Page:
- Recognizing the gaps in training/expertise in both fields
- Common goals and ways to achieve them
- Benefits of working together
Other Webinars with this Presenter:
- March 9: Law Enforcement and Animal Control Joint Responses (this webinar)
- July 13: Everyday Ethics for Animal Control Officers
Resources and Handouts
- Handout: County of Los Angeles Animal Care and Control Warrant Service Field Operation Plan
- Handout: Game Fowl Relinquishments Procedures
- Handout: Sample Post Impound Notice
- Handout: Sample Impoundment Notice
- “Personal experiences are always the best to learn and gain information from- Also having samples to go off of, or other ideas or ways to do things is always amazing! Thank you for your time.” — Mackenzie
- “All of it was good. I like that you touched on The Link between animal abuse and domestic abuse. I think police officers are often unaware of such links whereas Animal Control Officers consider it quite often when on calls/cases. Hopefully, more of that will eventually be included in the Police Officer Academies.” — Deni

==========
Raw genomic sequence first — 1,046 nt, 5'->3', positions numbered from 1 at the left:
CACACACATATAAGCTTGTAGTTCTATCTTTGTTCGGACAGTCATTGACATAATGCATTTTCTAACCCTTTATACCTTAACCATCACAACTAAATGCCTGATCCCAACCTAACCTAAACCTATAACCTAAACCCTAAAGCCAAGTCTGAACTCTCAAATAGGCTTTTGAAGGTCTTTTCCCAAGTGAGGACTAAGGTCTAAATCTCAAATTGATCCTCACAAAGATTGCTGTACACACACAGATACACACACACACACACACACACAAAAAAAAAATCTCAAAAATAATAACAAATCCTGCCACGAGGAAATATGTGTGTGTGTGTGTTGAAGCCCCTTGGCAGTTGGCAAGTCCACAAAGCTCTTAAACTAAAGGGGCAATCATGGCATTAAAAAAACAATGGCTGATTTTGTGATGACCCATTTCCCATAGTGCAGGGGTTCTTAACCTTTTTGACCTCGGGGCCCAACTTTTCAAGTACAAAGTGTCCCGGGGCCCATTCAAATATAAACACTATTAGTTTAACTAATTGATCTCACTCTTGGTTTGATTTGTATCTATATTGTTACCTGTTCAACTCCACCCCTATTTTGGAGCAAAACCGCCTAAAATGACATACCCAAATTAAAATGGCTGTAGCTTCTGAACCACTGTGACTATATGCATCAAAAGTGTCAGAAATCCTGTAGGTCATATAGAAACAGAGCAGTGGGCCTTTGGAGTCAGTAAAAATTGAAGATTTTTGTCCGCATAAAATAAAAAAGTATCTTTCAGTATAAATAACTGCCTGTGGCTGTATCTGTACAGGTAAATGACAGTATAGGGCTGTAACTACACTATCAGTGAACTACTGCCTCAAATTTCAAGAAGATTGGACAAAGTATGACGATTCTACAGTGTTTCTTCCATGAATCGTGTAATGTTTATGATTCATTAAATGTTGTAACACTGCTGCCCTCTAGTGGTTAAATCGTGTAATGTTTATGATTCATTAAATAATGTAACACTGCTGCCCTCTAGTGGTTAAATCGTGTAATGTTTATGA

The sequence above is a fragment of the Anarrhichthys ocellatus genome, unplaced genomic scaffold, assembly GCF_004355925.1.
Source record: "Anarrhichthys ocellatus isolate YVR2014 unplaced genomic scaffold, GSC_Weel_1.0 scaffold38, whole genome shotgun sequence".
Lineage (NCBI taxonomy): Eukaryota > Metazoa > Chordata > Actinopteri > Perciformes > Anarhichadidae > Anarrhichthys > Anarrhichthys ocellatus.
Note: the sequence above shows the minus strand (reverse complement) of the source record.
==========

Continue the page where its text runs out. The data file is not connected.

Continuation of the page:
- “I LOVE the presenter! He was real and honest. I appreciate that.” — Mary Jo
- “Excellent presentation of the problems involved in the interaction of law enforcement and animal control, and the need for better funding, and the problems they now face with the Internet, social media, public misunderstanding, etc.” — Mária
- “Very informative information. Excellent subject matter expert presenting the course material.” — Ronald
This webinar has been certified by the National Animal Care & Control Association and is approved for 1 Continuing Education Unit. Please refer to your NACA membership portal for current CEU submission process. Current NACA Members who attend the live presentation or watch the recording will be able to download a jointly issued attendance certificate that includes the National Animal Care & Control Association logo. Visit the NACA training page for a complete list of future trainings.